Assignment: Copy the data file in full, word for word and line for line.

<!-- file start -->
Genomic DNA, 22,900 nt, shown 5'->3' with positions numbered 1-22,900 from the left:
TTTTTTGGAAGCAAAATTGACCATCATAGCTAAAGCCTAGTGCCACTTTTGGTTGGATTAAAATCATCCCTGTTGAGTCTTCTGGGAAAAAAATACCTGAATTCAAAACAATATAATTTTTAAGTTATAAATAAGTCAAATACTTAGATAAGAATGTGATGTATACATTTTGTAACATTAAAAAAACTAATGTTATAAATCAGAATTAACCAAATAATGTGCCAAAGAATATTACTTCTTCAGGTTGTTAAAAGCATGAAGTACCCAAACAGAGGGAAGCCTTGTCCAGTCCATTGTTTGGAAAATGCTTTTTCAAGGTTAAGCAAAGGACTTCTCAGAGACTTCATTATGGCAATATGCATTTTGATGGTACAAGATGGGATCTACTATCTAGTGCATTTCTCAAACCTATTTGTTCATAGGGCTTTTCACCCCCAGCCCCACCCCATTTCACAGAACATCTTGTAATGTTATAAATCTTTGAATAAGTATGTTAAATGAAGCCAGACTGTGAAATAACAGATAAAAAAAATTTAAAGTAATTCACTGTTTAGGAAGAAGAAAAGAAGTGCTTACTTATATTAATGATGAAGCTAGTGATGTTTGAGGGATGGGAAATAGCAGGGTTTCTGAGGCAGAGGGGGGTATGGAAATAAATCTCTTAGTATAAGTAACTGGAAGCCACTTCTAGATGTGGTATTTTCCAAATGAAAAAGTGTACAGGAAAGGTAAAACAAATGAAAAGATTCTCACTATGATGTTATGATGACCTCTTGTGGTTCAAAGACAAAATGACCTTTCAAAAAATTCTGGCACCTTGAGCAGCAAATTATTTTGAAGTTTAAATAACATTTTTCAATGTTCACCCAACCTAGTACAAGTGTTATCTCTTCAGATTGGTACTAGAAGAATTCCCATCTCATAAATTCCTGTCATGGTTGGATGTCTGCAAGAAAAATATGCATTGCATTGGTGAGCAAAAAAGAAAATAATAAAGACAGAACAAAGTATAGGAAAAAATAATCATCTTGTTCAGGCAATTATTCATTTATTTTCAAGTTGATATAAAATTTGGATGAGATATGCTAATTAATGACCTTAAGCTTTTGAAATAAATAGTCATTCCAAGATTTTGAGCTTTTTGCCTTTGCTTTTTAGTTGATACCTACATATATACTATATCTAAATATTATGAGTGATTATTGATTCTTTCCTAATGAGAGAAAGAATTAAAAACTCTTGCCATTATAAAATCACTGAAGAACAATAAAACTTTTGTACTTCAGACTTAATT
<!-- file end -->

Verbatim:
Genomic DNA, 22,900 nt, shown 5'->3' with positions numbered 1-22,900 from the left:
TTTTTTGGAAGCAAAATTGACCATCATAGCTAAAGCCTAGTGCCACTTTTGGTTGGATTAAAATCATCCCTGTTGAGTCTTCTGGGAAAAAAATACCTGAATTCAAAACAATATAATTTTTAAGTTATAAATAAGTCAAATACTTAGATAAGAATGTGATGTATACATTTTGTAACATTAAAAAAACTAATGTTATAAATCAGAATTAACCAAATAATGTGCCAAAGAATATTACTTCTTCAGGTTGTTAAAAGCATGAAGTACCCAAACAGAGGGAAGCCTTGTCCAGTCCATTGTTTGGAAAATGCTTTTTCAAGGTTAAGCAAAGGACTTCTCAGAGACTTCATTATGGCAATATGCATTTTGATGGTACAAGATGGGATCTACTATCTAGTGCATTTCTCAAACCTATTTGTTCATAGGGCTTTTCACCCCCAGCCCCACCCCATTTCACAGAACATCTTGTAATGTTATAAATCTTTGAATAAGTATGTTAAATGAAGCCAGACTGTGAAATAACAGATAAAAAAAATTTAAAGTAATTCACTGTTTAGGAAGAAGAAAAGAAGTGCTTACTTATATTAATGATGAAGCTAGTGATGTTTGAGGGATGGGAAATAGCAGGGTTTCTGAGGCAGAGGGGGGTATGGAAATAAATCTCTTAGTATAAGTAACTGGAAGCCACTTCTAGATGTGGTATTTTCCAAATGAAAAAGTGTACAGGAAAGGTAAAACAAATGAAAAGATTCTCACTATGATGTTATGATGACCTCTTGTGGTTCAAAGACAAAATGACCTTTCAAAAAATTCTGGCACCTTGAGCAGCAAATTATTTTGAAGTTTAAATAACATTTTTCAATGTTCACCCAACCTAGTACAAGTGTTATCTCTTCAGATTGGTACTAGAAGAATTCCCATCTCATAAATTCCTGTCATGGTTGGATGTCTGCAAGAAAAATATGCATTGCATTGGTGAGCAAAAAAGAAAATAATAAAGACAGAACAAAGTATAGGAAAAAATAATCATCTTGTTCAGGCAATTATTCATTTATTTTCAAGTTGATATAAAATTTGGATGAGATATGCTAATTAATGACCTTAAGCTTTTGAAATAAATAGTCATTCCAAGATTTTGAGCTTTTTGCCTTTGCTTTTTAGTTGATACCTACATATATACTATATCTAAATATTATGAGTGATTATTGATTCTTTCCTAATGAGAGAAAGAATTAAAAACTCTTGCCATTATAAAATCACTGAAGAACAATAAAACTTTTGTACTTCAGACTTAATT